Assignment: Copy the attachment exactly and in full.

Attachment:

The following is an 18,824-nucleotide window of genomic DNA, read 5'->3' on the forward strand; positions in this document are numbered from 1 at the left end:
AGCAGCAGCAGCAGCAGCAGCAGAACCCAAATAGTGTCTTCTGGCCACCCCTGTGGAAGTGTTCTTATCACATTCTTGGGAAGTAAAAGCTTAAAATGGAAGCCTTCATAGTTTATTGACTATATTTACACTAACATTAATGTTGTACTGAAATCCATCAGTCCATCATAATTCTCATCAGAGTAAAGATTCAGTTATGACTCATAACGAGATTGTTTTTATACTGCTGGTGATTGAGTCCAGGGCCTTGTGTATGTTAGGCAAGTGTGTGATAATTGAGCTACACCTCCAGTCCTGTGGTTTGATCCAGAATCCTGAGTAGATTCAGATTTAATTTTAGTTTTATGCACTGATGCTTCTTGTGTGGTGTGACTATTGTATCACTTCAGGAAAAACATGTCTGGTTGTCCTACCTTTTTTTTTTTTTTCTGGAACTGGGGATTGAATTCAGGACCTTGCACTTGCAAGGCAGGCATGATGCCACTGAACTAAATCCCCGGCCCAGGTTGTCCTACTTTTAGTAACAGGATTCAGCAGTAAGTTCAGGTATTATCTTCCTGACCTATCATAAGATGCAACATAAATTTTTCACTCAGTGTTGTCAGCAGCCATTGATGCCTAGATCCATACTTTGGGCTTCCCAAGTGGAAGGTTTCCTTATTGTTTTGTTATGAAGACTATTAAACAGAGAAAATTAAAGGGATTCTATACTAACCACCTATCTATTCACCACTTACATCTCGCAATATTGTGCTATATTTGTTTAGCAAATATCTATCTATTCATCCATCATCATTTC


The following is an 18,824-nucleotide window of genomic DNA, read 5'->3' on the forward strand; positions in this document are numbered from 1 at the left end:
AGCAGCAGCAGCAGCAGCAGCAGAACCCAAATAGTGTCTTCTGGCCACCCCTGTGGAAGTGTTCTTATCACATTCTTGGGAAGTAAAAGCTTAAAATGGAAGCCTTCATAGTTTATTGACTATATTTACACTAACATTAATGTTGTACTGAAATCCATCAGTCCATCATAATTCTCATCAGAGTAAAGATTCAGTTATGACTCATAACGAGATTGTTTTTATACTGCTGGTGATTGAGTCCAGGGCCTTGTGTATGTTAGGCAAGTGTGTGATAATTGAGCTACACCTCCAGTCCTGTGGTTTGATCCAGAATCCTGAGTAGATTCAGATTTAATTTTAGTTTTATGCACTGATGCTTCTTGTGTGGTGTGACTATTGTATCACTTCAGGAAAAACATGTCTGGTTGTCCTACCTTTTTTTTTTTTTTCTGGAACTGGGGATTGAATTCAGGACCTTGCACTTGCAAGGCAGGCATGATGCCACTGAACTAAATCCCCGGCCCAGGTTGTCCTACTTTTAGTAACAGGATTCAGCAGTAAGTTCAGGTATTATCTTCCTGACCTATCATAAGATGCAACATAAATTTTTCACTCAGTGTTGTCAGCAGCCATTGATGCCTAGATCCATACTTTGGGCTTCCCAAGTGGAAGGTTTCCTTATTGTTTTGTTATGAAGACTATTAAACAGAGAAAATTAAAGGGATTCTATACTAACCACCTATCTATTCACCACTTACATCTCGCAATATTGTGCTATATTTGTTTAGCAAATATCTATCTATTCATCCATCATCATTTC